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Maarten Maartensz:    Philosophical Dictionary | Filosofisch Woordenboek   L  - Logic - Basic

 Basic Logic:  A non-standard basic logic of arguments, statements, terms, abstracts and structures, that covers ordinary propositional logic, predicate logic, quantifier logic, identity logic, and set theory. 1. Fundamental assumptions In some ways, logic is fundamental to everything else, but this does not mean that logic can be stated without prior assumptions. Here, unlike normal treatments logic is taken as a specific extension of natural language that arises when three things are done: The natural language is extended with variables; it is declared which expressions are part of logic; and some rules of inference are assumed for the logical expressions Thus one starts with assuming that one has some natural language - like English, in the present case - one knows fairly well, including its basic logical terms and their common usages, and then attempts to state rules for logical inference by adding variables to the natural language and by defining what count as the well-formed and meaningful expressions of the extended language. And another fundamental assumption is that, e.g. from natural language, one knows and is familiar with the concept of a sequence, and in particular a sequence of terms, such as make up a statement in natural language. The terms in a sequence of terms are separated from each other by spaces or commas, and are themselves sequences of letters without the comma or the space. 2. Symbols Variables for things: undercast letters with or without numerical suffix Variables for statements: uppercast letters with or without numerical suffix Variables for structures: uppercast letters with or without numerical suffix  A variable is a term that differs from all non-variables and may be replaced conditionally by other variables of the same kind, or constants of the kind. The kind of a variable depends on what sort of term it may be replaced with: Terms for things or classes of things, which are name-like or noun-like in English; terms for possible facts, which are statements; or terms for what remains of a statement when one disregards one or more of its variables, for which we use the term structures, that covers predicates and relations.  Interpunction Logical constants Logical constants: '|-' '|=' '&' 'V' '~' '..' '|' '=' There are special symbols to be introduced, next to the variables, that are used for logical constants. Their readings are as follows, with the meanings associated to them by trained speakers of English, but to be rendered more precise by the rules that follow. 'T1 .. Tn'         for 'a sequence of T1 .. Tn' '|- S'              for 'One may write that S' 'S1 .. Sn |= T'  for 'If one may write that S1 .. Sn, then one may write that T' 'S1&S2'           for 'S1 and S2' 'S1VS2'           for 'S1 or S2' '~S1'              for 'not S1' 'Sa|Sb.S'         for 'S with Sa uniformally substituted for Sb in S' 'S1 --> S2'       for 'S1 implies S2' 'S1 IFF S2'       for 'S1 if and only if S2' As just pointed out, the symbolical expressions on the left are made more precise by the rules that follow, but are to be taken as having a meaning that is adequately rendered on the right. The notation for sequences presupposes that one supplies what is missing on the dots, wherever necessary, from the suggestion made by the suffices. Thus 'T1 .. T4' is short for 'T1 T2 T3 T4' and 'Sf .. Sj' is short for 'Sf Sg Sh Si Sj'. Grammar of propositional logic To obtain a logic for statements or propositions, we need to specify what counts as a proposition. Here is a convenient set of principles that says how to obtain more complex propositions from more simple ones, namely by introducing logical constants: G1. If (P) is a proposition, (~(P)) is a proposition. G2. If (P) and (Q) are propositions, (P&Q) and (PVQ) are propositions. G3. Nothing else is a proposition unless by explicit definition. Here it is not laid down what are propositions, but only how to obtain propositions with logical constants from given propositions. Substitution rules To formulate rules for substitution it is convenient to introduce some definitions. First, the term 'expression' stands for 'a sequence of terms', regardless of whether we can attribute a meaning to an expression. Next, if A and B are two expressions, then B is said to be a variant of A if and only if whenever the i-th and the j-th terms of A are the same so are the i-th and the j-th terms of B and whenever the i-th term of A is a constant the i-th term of B is the same constant. Intuitively speaking, a variant of A is just the same as A except for variables, and the variables of a variant of A preserve the pattern of the variables in A. |- If |-S and if S' is a variant of S, then |-S' This is the basic rule of substitution. To be valid it must have the property that in any case that S is true, then S' is also true, and that depends on the rules that allow one to make substitutions according to the above general rule. There is also need for another rule, since variants are always of the same length: |- If |-Sa then |-Sb|Sc.Sa if Sb does not contain any variable contained in Sa. This says that if Sa may be written so may be the result of any uniform substitution in Sa. It enables the inference of e.g. (Sx&Sy)V~(Sx&Sy) from (SzV~Sz) substituting Sx&Sy for Sz. Below there will be a more refined treatment of substitution when variables for terms and structures are also considered. Argument rules |- (Si |= Si) |- (Sk |= Sn  |= ~Sk V Sn) |- (~Sk V Sn |=  Sk |= Sn) These rules insist that one may always write that a statement can be inferred from itself, and gives ways to restate what inferring from amounts to in terms of other logical constants, namely not and or. Any statement of the form '|- (A1 .. An |= C)' is called an inference rule, and each of the A1 .. An a premiss, with C the conclusion. Assumption rules |- (Si*) |- (S Si* .. Sn) |= (S Si |= Sn)) - if Si is the last assumption in (S Si* .. Sn) The first rule says one always may make an assumption, and the star indicates that in fact Si is inferred by the rule that one may assume what one pleases, and is an assumption. This is called the rule of assumption introduction. The second rule states and shows how to get rid of assumptions in a sequence of inferences: If Si is the last assumption in the sequence, all conclusions after it are entailed by it (and what preceeds it, indicated by S). This is called the rule of assumption elimination. Conjunction rules |- (Si .. Sk) |= (Si&Sk) |- (Si&Sk)   |= (Si) |- (Si&Sk)   |= (Sk) The rules for 'and' as used between statements: If one has already inferred both Si and Sk one may also infer their conjunction, and if one has inferred a conjunction, one may infer each of the conjuncts. Disjunction rules |- (Si)                  |= (SiVSj) |- (Sj)                  |= (SiVSj) |- (SiVSj .. ~SiVSj) |= (Sj) The rules for 'or' as used between statements: If one has inferred a statement, one can infer it as part of a disjunction with an arbitrary statement, and if one has inferred two disjunctions of the forms SiVSj and ~SiVSj then one may infer Sj directly. Definitions of logical constants |- 'Si --> Sj' for '~SiVSj' |- 'Si IFF Sj' for 'Si --> Sj & Sj --> Si' The above rules are sufficient to derive the standard systems of propositional logic in terms of proof theory, i.e. the standard theorems of classical propositional logic can be proved from the above rules. (See: MT 2.) Structures Logical constants: '=' '≠' 'Z[t1 .. tn]' ' 'x|y:' '|x.' '(Ex)' '(x)' '#' The above related to the logic of statements. Here we have arrived at the logic of terms and structures, which needs more terminology, that is listed above and explained below. Readings of logical constants 'a=b'                        for 'a equals b' 'a≠b'                        for 'a does not equal b' 'Z[t1 .. tn]'               for 'Z relates t1 .. tn' or 'Z t1 .. tn' 'x|y.Z[t1 .. y .. tn]'    for 'x substitutes for y in Z[t1 .. y .. tn]' '|x:Z[y1 .. x .. yn]'     for 'the x such that Z[y1 .. x .. yn]' 'Ø'                           for '|x.(x≠x)'          '(Ex).S[y1 .. x .. yn]'   for 'there is an x such that S[y1 .. x .. yn]' '(x).S[y1 .. x .. yn]'     for 'every x is such that S[y1 .. x .. yn]' '#(Y)'                       for 'the number of Y' The signs and readings for equality and inequality are standard. The point of the notation 'Z[t1 .. tn]' that obtains a structure-term from a statement by replacing some constant(s) by some variable(s) in the statement: The structure-term is the statement apart from the variable(s), and indeed it makes sense to say that the structure-term relates the other terms in a statement. An alternative name for the notation is formula: A statement with one or more variables as terms, or obtained from such a statement by substitution for the variables. The point of 'x|y.Z[t1 .. y .. tn]' is to have an explicit symbolism for substitutions and replacements of terms in structure-terms or formulas. The notation '|x:S[y1 .. x .. yn]' codifies the idea of abstraction, and does so by using formulas and a prefix that is used in binary form for substitutions. The term 'Ø' is a standard mathematical symbol for 'nothing', and is here defined using abstraction and identity: The term nothing represents the same as what the things that are not equal to themselves represent. The terms '(Ex).S[y1 .. x .. yn]' and '(x).S[y1 .. x .. yn]' are the standard quantifiers 'for some x' and 'for every x', in the above rendered as prefixes of formulas in which 'x' occurs somewhere. Finally, the notation '#(Y)' is used to abbreviate the phrase 'the number of Y' and is written using standard functional notation. Grammar of predicate logic G1. If P is an n-place predicate and s1 .. sn are n subjects, P(s1 .. sn) is a proposition. G2. If P(s1 .. sn) is a proposition and one or more of s1 .. sn is replaced by a subject variable, the result is a formula.  G3. Formulas are propositions. G4. If Z is a formula and v1 .. vn are subject-variables, then |v1 .. vn: Z is a subject-term. G5. If s1 and s2 are subject-terms, s1=s2 is a formula. Structural rule |- (t1)..(tn)(v1)..(vk)(ET)((t1 .. v1 .. ti .. vk .. tn)=T[v1 .. vk]) Here in fact the notion of sequence of terms is used to claim that every sequence of terms that contains some variables can be identified with a structure-term followed by the variables. Linguistically speaking, this amounts to the assumption that one can introduce some convenient abbreviation for any long formula. Substitution rules for equalities |- ('A' for 'B'                                   IFF A=B) This rule takes care of quite a number of occurences of the phrase 'for' in the above, for it restates these in terms of equalities, that are governed by the following rules:  |- ( T[..x..] & x=y                            IFF T[..y..] & x=y ) |- ( a|b.c = c                                  IFF b≠c ) |- ( a|b.c = a                                  IFF b=c ) The first rule lays down what an equality amounts to for a term in a formula, and the other two rules govern equalities for substitutions of terms for terms. All three of these rules are used together with the threesome that follows. Substitution rules and variants Variants were mentioned above, and can be defined here using 'CON' for 'Constant', which includes logical terms: |- (b1 .. bn) e var(a1 .. an) IFF (i)(ai e CON --> bi=ai) & (i)(j)(ai=aj IFF bi=bj) A sequence of terms B is a variant of a sequence of terms A precisely if whenever the i-th term of B is a constant the i-th term of A is a constant and whenever the i-th and the j-th terms of A are the same so are the i-th and the j-th terms of B. The general rule of substitution of variants now can be stated thus: |- { ((A') e var(A)) & (A)} |= (A') In words: A variant of a theorem is a theorem. It is in fact this rule that gives variables a general interpretation and that allows reasoning by substitutions in established formulas. It may also be noted that the definition of variant implies that where y is a variable and y|x.T[x] holds, and c is a constant, c|x.T[x] is a variant of y|x.T[x]. Thus, if some formula holds for every substitution, it holds also for every constant. Substitution rules for terms |- ( x|y.(t1 .. tn)                           IFF (x|y.t1 .. x|y.tn) ) |- ( (x1 .. xn)|(y1 .. yn).(t1 .. tn)      IFF x1|y1 .. xn|yn.(t1 .. tn) ) |- ( x1|y1 x2|y2 .. xn|yn.(t1 .. tn)     IFF x2|y2 .. xn|yn.(x1|y1.t1 .. x1|y1.tn) ) The first of these states what a substitution of a term in a sequence amounts to: A sequence where each term gets substituted when appropriate (as governed by the rules in the previous group). The second is a convenience that allows one to switch between a shorter and a longer formulation for sequences of substitutions. The third governs how a sequence of substitutions for a formula is to be done: The leftmost substitution is first made in the formula (and skips the other substituends). Substitution rules for statements and structures |- ( Sj |= Sk                                 IFF a|b.Sj |= a|b.Sk) |- ( a|b.S[..b..]                            IFF S[..b..] |= S[..a..] ) The first of these states for terms what was earlier stated for statements, and the second shows and states what is involved in valid substitutions in truths: one moves from truth to truth. Abstractions and elements |- ( |x:S[x] = |x:T[x]                      IFF y|x. S[x] IFF T[x] ) |- ( (a1 .. an) e |x1 .. xn. S[x1 .. xn]  IFF a1|x1 .. an|xn. S[x1 .. xn] ) The first effectively explains abstraction in terms of equality and substitutions in formulas: Two abstracts are equal precisely if the equivalence of their formulas is true under arbitrary substitutions (of the proper kinds of terms). It is well to notice here that y|x. S[x] IFF T[x] is general given the rule of substitution: If one can prove this, where y is a variable, one therefore can prove z|x. S[x] IFF T[x] or any other alphabetical variant of variables. The second explains elementhood in terms of abstraction. Here it is restated for the case n=1: a1 is an element of the x1 that are S[x1] precisely if a1 can be validly substituted for x1 in S[x1] i.e. if and only if S[a1]. Quantified structures |- ( (x).S(..x..)                             IFF |x: ~S(..x..) = Ø ) |- ( (x).~S(..x..)                           IFF |x: S(..x..) = Ø ) |- ( (Ex).S(..x..)                            IFF |x: S(..x..) ≠ Ø ) |- ( (Ex).~S(..x..)                          IFF |x: ~S(..x..) ≠ Ø ) The standard quantifiers - for every and for some - get in effect rendered by equalities or inequalities of structures with nothing: Every thing is S precisely if the things that are not S equals nothing; every thing is not S precisely if the things that are S equals nothing; some thing is S precisely if the things that are S does not equal nothing, and some thing is not S precisely if the things that are not S does not equal nothing. Structures, functions and mappings |- Structure[Z X1 .. Xn] IFF (y1)..(yn)((y1 .. yn) e |x1..xn.Z[x1..xn] IFF                                                    y1eX1 & .. & yneXn & Z[y1..yn]) |- Function[F X1 .. Xn]  IFF Structure[F X1 .. Xn] &                                       (y1)..(ym)(yn)(yx)( ((y1..ym yn) e F  &                                                                  (y1..ym yx) e F)  |= yn=yx) |- Mapping[F X1 X2]      IFF Function[F X1 X2] & Function[F X2 X1] |- #(Si)=#(Sj)              IFF (EF)(Mapping[F Si Sj]) |- F(x1 .. xn)=y            IFF (EX1) .. (EXm)(EXn)(Function[F X1 .. Xm Xn] &                                                                  (x1 .. xm y) e F). This concerns the tools and assumptions for the basics of mathematics. A Structure made up of Z and X1 .. Xn is in effect the sequences of things that satisfy a formula while being of appropriate kinds X1 .. Xn. A Function is a structure-term with a special property: Its last term is unique in any case. And a Mapping is a binary function between X1 and X2 that holds both ways. And the number of Si equals the number of Sj precisely if there is a mapping between Si and Sj. The last assumption is a convenience that explains the standard functional notation F(x1 .. xn)=y. Arguments An argument in BL is a sequence of numbered statements with the property that each statement in it is inferred by assumption introduction or is the consequence in a variant of an assumed or proved inference rule of which the premisses occur before the consequence in the argument or is an instance of an already proved formula. Note this implies every argument must start from assumptions. Also note that this does not imply, without further assumption, that what is correctly proved by the above criterion also is validly proved - though this does follow if one has proved that all rules of inference are valid i.e. have the property that their consequences cannot fail to be true if their premisses are all true. And a further point to notice is that, given a sequence of statements in which the assumptions are marked, and a sequence of rules of inference, one can mechanically decide by the above criterion whether or not the sequence of statements is a correct argument. This is important, because this is the basis for one's trust in and reliance on logical argument: One can prove that a purported argument is or is not a correct argument given a series of rules of inference, and one can prove that a purported argument is valid given a series of rules of inference by proving that it is correct and all the rules of inference that were used in the argument are valid. Two reasons why this is important are the following. First, it gives a clear idea of what a proof would be, and indeed a way of checking any purported proof mechanically for correctness. Second, it shifts all problems of deductive inference back to whatever rules of inference were assumed: If only these are valid, then everything that is proved using these rules must be valid too.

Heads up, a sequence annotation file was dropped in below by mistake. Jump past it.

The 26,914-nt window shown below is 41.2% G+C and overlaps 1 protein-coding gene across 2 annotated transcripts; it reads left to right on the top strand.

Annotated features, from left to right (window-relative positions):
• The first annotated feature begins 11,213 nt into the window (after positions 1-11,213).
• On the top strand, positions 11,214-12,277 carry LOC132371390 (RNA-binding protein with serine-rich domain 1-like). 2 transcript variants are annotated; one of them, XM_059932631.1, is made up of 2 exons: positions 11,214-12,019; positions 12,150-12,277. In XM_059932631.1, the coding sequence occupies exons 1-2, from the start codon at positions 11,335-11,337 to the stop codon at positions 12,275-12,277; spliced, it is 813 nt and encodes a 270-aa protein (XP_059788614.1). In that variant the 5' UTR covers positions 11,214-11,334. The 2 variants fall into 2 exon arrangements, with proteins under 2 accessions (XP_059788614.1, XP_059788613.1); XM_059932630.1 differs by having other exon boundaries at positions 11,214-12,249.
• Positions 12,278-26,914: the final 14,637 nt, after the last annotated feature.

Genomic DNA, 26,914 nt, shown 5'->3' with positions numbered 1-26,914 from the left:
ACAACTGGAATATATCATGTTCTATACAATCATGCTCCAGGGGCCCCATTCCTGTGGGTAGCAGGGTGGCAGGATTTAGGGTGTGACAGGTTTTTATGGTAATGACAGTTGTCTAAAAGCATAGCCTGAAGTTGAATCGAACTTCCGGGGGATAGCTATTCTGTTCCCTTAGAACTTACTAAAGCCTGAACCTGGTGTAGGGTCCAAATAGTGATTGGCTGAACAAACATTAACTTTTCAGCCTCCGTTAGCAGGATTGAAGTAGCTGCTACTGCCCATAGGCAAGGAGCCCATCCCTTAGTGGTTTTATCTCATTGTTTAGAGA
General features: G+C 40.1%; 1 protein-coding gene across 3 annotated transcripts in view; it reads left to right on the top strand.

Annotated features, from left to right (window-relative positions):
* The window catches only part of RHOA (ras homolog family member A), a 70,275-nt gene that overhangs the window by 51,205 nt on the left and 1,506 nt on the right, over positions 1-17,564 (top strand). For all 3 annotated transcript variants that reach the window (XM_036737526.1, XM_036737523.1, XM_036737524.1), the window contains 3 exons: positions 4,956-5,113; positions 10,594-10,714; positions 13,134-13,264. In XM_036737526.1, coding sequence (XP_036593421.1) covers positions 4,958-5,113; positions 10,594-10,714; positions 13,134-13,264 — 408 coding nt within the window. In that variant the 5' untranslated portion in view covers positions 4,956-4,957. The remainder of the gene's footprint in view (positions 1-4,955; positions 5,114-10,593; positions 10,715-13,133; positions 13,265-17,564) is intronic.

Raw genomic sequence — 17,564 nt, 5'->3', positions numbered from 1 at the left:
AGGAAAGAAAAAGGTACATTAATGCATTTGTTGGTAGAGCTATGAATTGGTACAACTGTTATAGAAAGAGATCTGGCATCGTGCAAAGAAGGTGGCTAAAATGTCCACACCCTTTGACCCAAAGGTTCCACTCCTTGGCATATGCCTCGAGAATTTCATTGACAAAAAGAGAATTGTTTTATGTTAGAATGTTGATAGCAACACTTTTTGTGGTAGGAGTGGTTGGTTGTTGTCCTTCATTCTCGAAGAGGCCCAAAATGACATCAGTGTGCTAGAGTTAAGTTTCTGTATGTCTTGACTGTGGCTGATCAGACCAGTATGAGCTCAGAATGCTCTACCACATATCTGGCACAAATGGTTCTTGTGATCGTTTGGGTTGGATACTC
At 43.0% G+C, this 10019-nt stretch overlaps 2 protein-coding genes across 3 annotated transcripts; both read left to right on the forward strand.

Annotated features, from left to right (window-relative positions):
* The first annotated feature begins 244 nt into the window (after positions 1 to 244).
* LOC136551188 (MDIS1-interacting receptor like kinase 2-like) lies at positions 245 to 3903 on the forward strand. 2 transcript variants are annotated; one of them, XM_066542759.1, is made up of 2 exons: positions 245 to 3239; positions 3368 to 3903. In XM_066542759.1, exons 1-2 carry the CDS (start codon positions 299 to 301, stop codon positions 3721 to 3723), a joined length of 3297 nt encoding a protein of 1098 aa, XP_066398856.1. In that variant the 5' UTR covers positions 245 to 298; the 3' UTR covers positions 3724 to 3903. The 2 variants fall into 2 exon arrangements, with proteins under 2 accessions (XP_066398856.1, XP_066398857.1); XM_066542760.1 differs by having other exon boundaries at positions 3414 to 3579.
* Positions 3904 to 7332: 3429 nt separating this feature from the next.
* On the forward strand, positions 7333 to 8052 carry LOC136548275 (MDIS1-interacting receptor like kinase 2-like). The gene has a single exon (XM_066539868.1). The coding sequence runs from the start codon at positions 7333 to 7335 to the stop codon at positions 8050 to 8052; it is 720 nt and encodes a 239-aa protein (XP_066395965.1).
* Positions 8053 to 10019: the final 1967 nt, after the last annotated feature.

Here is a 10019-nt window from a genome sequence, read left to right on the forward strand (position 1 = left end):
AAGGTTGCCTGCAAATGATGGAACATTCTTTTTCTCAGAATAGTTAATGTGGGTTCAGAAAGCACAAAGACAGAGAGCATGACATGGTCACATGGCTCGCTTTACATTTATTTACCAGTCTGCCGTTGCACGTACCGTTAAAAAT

See also: Basic Logic - semantics, Logic, Logic Notation

Literature:

Bochenski, Carnap, Cartwright, Hamilton, Hasenjäger, Hilbert & Bernays, Quine, Shoenfield, Slupecki & Borkowski, Tarski, Tennant,

Original: Dec 28, 2004                                                Last edited: 12 December 2011.